‘Difficult to watch’: Chicago to release body-camera video showing fatal police shooting of 13-year-old Adam Toledo

CHICAGO – The mayor and city leaders urged for calm Thursday ahead of the release of police body-camera videos of last month’s fatal shooting of Adam Toledo, 13, by a Chicago officer who chased the boy into an alley – an incident that has gripped the city and led to fierce pleas for police accountability.

“They are incredibly difficult to watch, particularly at the end,” Chicago Mayor Lori Lightfoot, who has a 13-year-old daughter, said at a press conference, her voice cracking as she spoke. “No one should have a video broadcast widely of their child’s last moments, much less be placed in the terrible situation of losing their child in the first place.”

Lightfoot urged residents to “proceed with deep empathy and calm, and most importantly, peace.” She asked Chicagoans to “reserve judgment” and “wait until we hear all the facts” about what happened.

“I want to ask again that everyone tuning in right now think first and foremost about Adam Toledo, about what his family is enduring every single day since they learned of his passing,” she said. “I also ask that each of us give them space to breathe.”

The expected release Thursday comes amid calls for transparency from the boy’s family, city officials and the mayor. The Toledo family, after viewing the video Tuesday night, requested the footage not be immediately released to the public, according to a statement by the Civilian Office of Police Accountability, which investigates cases of potential police misconduct. 

“The experience was extremely difficult and heartbreaking for everyone present and especially for Adam’s family,” family attorneys Adeena Weiss-Ortiz and Joel Hirschhorn said in a separate statement Tuesday night.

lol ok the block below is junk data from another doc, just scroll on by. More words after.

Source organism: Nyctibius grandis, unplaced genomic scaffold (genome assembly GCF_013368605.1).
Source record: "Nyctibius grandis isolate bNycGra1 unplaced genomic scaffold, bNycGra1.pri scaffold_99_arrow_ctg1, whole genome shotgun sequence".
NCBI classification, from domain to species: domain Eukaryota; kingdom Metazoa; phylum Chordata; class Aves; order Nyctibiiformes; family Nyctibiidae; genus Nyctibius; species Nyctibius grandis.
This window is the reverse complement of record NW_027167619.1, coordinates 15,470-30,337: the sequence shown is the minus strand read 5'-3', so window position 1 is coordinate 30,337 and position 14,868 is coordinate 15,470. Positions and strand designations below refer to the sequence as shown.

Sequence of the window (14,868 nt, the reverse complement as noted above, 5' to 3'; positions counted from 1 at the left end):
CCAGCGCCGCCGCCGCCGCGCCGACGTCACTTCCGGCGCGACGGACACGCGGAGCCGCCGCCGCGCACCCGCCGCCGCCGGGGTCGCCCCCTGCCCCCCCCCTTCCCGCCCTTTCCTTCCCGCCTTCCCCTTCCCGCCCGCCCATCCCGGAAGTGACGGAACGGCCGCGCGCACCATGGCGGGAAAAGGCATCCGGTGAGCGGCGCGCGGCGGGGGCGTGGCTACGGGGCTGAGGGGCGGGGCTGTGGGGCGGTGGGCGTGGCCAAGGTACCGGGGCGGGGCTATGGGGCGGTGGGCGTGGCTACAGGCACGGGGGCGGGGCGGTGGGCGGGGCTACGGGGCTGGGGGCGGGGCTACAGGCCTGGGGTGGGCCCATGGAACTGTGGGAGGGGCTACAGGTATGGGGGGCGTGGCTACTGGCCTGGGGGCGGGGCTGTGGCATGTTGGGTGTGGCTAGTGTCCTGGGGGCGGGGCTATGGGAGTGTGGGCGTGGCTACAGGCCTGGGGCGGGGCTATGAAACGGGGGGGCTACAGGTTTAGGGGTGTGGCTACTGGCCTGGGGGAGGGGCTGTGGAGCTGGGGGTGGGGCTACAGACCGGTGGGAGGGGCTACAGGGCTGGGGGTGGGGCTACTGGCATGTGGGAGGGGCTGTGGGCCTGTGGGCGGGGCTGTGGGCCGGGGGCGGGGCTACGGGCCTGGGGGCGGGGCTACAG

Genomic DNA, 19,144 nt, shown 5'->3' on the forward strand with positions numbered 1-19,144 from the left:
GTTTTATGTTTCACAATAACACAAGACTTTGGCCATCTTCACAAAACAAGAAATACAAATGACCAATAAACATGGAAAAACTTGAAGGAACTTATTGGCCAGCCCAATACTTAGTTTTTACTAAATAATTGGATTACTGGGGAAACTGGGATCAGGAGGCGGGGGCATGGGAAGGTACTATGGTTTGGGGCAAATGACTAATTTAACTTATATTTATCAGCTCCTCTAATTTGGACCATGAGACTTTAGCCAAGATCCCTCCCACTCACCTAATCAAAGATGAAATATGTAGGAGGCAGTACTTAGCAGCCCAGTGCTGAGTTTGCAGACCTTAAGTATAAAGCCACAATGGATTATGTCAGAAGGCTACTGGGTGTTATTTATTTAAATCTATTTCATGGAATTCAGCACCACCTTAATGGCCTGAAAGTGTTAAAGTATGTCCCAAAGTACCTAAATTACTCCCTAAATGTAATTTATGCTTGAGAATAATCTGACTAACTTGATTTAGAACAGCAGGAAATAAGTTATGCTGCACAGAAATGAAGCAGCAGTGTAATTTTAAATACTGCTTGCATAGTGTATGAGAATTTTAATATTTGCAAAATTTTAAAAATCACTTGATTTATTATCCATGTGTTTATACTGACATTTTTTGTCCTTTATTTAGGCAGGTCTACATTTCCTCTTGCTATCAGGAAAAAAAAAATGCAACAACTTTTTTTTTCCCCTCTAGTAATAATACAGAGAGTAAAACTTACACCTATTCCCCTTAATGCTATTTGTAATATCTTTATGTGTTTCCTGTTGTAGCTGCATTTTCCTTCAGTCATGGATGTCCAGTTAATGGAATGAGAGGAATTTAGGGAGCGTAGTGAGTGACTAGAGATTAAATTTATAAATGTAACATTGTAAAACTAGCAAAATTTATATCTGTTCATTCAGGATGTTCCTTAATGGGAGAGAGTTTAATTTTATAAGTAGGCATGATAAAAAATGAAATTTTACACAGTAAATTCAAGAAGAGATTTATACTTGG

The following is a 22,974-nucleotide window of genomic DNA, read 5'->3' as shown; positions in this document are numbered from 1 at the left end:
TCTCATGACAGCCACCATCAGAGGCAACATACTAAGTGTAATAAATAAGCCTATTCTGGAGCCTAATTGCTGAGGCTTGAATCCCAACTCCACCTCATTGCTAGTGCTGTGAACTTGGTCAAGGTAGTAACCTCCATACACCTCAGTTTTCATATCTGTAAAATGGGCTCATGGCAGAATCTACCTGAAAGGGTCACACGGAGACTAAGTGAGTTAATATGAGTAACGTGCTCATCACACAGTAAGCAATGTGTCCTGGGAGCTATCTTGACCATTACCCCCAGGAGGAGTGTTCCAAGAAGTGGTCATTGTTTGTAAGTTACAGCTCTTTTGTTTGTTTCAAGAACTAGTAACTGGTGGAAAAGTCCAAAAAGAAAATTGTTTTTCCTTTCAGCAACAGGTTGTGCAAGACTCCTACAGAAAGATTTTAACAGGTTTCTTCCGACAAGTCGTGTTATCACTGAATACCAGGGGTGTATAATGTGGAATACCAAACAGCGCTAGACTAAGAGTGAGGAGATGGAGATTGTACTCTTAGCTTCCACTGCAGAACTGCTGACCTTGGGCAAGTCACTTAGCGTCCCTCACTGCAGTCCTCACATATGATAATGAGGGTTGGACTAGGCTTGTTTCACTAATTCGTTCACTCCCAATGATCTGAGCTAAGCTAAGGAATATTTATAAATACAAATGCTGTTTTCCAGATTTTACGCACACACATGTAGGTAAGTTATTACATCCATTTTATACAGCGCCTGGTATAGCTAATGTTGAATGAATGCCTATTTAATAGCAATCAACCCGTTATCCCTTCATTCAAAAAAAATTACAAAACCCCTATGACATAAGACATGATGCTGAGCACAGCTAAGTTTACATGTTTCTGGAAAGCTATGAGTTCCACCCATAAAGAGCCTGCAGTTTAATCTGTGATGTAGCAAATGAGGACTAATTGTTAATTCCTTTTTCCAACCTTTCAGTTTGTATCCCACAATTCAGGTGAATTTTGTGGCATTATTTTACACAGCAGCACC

Abigail Garcia, 7, right, takes a knee with her mother Judith Garcia and other protestors during a peaceful protest on Tuesday, April 13, 2021 in downtown Chicago, demanding justice for Daunte Wright and Adam Toledo, who were shot dead by police. (Photo: Shafkat Anowar, AP)

The videos come amid rising tensions in Chicago and nationwide over police-involved fatal incidents, including the shooting of 20-year-old Daunte Wright in Brooklyn Center, Minnesota, just miles from where former Minneapolis officer Derek Chauvin is on trial for the death of George Floyd.

Demonstrations in Chicago began last week as protesters from throughout the city gathered to demand police accountability in the deaths of Adam and Wright. Dozens marched through the city’s downtown Tuesday evening, and dozens more gathered Wednesday evening for a rally and march.

Demonstrators gather in Freedom Plaza in downtown demanding justice for 13-year-old Adam Toledo, who was killed last month by a Chicago police officer on April 14, 2021. (Photo: Jessica Koscielniak, USA TODAY)

What police say happened in Adam Toledo’s killing

According to police, officers were dispatched to the Little Village neighborhood in the early hours of March 29 when the department’s ShotSpotter technology detected eight gunshots. When police arrived, Adam and 21-year-old Ruben Roman fled, authorities said.

An officer shot Adam once in the chest after an “armed confrontation” in an alley, police said. Prosecutors say the boy was holding a gun when the officer shot him. Adam died at the scene.

Officials have not publicly identified the officer, who has been placed on administrative leave for 30 days. 

Prosecutors say Roman was later seen on surveillance video firing the rounds that brought police to the scene before he and Adam fled. As Roman was arrested, another officer chased Adam.

Police work at the scene of a fatal shooting of a 13-year-old boy by a Chicago Police officer on Monday, March 29, 2021 in Chicago. (Photo: Antonio Perez/Chicago Tribune via AP)

On Saturday, Roman was held on a $150,000 bond and faces felony charges of unlawful use and reckless discharge of a firearm, as well as child endangerment and violating probation.

Chicago Mayor Lori Lightfoot said Wednesday that she had seen “multiple videos” of the shooting but would not comment on the details. While acknowledging the need for transparency, Lightfoot said city officials would “work with the family to move this process along” and added, “I think we have to be respectful of them and move at their speed. That’s what we’re endeavoring to do in balancing a range of different issues.”